From ‘street kid’ in India eating out of bins to top Toronto chef, Sash Simpson's work ethic carved
Sash Simpson made his name as a chef for Canada’s rich, preparing them chardonnay-poached lobster and $27 foie gras-smothered burgers.
But four decades ago, he was a street kid in southern India, eating out of garbage bins behind restaurants in Coimbatore, a textile hub in the state of Tamil Nadu.
When he was around 8 years old, staff members of an orphanage noticed him begging at a bus station. He was living in a nearby movie theater, cleaning floors in return for a place to sleep. The orphanage workers persuaded him to come back with them, and that, in his telling, is when his life really began.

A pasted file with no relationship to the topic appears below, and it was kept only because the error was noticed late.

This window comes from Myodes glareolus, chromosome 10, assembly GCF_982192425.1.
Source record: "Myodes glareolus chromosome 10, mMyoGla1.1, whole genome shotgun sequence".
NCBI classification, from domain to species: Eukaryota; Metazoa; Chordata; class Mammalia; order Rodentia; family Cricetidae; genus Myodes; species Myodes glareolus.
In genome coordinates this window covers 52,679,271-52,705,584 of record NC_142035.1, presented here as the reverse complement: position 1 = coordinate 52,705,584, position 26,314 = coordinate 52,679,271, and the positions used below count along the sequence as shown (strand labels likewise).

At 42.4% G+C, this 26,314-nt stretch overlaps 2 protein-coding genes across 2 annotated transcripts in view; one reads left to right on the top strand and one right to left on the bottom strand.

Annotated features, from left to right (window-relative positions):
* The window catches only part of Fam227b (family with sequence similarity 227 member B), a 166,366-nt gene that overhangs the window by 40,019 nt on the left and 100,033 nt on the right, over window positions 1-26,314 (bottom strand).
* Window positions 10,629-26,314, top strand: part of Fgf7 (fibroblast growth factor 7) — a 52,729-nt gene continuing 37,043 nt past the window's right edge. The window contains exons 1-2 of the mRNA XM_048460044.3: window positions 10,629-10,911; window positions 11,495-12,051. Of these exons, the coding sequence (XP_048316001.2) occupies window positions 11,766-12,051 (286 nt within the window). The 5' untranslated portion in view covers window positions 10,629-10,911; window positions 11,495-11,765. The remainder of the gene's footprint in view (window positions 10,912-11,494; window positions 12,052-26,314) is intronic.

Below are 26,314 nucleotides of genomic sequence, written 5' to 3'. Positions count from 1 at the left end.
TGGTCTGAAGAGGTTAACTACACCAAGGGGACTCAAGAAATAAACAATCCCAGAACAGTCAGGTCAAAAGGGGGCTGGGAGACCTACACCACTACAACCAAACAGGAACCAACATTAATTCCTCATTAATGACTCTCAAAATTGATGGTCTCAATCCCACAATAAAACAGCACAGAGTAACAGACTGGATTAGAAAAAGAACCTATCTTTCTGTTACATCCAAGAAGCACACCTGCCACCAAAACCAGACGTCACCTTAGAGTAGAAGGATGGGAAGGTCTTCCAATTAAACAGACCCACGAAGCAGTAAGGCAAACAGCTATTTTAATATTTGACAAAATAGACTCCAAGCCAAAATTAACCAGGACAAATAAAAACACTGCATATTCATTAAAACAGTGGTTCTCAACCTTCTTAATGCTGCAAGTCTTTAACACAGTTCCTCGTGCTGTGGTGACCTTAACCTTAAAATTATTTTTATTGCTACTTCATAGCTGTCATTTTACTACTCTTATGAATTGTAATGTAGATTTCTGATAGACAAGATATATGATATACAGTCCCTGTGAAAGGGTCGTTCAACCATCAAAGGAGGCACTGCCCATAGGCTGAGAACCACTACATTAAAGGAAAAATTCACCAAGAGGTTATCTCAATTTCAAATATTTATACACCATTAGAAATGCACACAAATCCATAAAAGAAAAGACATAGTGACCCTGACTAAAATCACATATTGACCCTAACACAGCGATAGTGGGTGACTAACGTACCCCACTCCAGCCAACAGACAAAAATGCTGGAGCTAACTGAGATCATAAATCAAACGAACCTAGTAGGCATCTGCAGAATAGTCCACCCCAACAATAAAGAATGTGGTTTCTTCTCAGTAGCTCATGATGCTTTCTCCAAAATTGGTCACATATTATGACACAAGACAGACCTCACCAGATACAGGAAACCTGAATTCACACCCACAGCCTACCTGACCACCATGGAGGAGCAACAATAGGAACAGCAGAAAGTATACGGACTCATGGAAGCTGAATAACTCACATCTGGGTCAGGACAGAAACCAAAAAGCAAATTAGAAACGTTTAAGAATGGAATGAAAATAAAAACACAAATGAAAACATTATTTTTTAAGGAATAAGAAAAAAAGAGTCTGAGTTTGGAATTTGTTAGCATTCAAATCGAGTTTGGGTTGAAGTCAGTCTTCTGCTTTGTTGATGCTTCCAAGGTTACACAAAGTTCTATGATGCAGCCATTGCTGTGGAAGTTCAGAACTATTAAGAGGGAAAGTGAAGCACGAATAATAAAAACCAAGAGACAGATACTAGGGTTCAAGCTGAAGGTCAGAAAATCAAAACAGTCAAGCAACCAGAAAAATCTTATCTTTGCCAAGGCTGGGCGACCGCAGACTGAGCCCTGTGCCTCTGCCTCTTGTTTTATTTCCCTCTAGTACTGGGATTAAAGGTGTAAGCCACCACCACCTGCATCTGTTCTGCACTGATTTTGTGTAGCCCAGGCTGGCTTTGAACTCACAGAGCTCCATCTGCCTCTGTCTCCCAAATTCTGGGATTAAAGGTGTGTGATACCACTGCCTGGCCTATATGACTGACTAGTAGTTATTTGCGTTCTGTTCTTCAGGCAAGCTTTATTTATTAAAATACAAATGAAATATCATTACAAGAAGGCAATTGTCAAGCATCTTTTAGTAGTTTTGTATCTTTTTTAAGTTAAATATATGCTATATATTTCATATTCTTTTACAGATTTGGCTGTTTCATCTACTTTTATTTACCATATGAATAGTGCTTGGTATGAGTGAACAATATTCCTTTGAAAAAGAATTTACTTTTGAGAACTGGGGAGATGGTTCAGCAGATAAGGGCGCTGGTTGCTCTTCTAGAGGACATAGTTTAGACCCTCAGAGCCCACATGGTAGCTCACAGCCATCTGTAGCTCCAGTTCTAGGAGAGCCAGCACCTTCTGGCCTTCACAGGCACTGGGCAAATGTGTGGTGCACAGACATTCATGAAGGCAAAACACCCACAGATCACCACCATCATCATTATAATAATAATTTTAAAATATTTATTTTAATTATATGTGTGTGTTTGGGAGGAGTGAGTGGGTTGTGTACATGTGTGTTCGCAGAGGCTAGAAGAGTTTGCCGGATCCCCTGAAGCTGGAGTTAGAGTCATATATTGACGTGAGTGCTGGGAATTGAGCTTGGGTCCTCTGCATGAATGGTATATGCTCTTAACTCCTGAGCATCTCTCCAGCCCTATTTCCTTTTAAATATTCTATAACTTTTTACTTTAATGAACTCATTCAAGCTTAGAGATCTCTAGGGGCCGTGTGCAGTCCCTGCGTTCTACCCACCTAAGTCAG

“It’s all timing. Either one second earlier, one second later, and they might have missed me,” said Simpson, who recently celebrated his 50th birthday, though he’s not sure of his age. “I’m a believer in miracles. It happened to me.”
One of Canada’s top chefs, Simpson opened his own restaurant last year, with all the luxury touches he could never have imagined 45 years ago: valet car service, four kinds of caviar, and vodka served with gold-encrusted ice.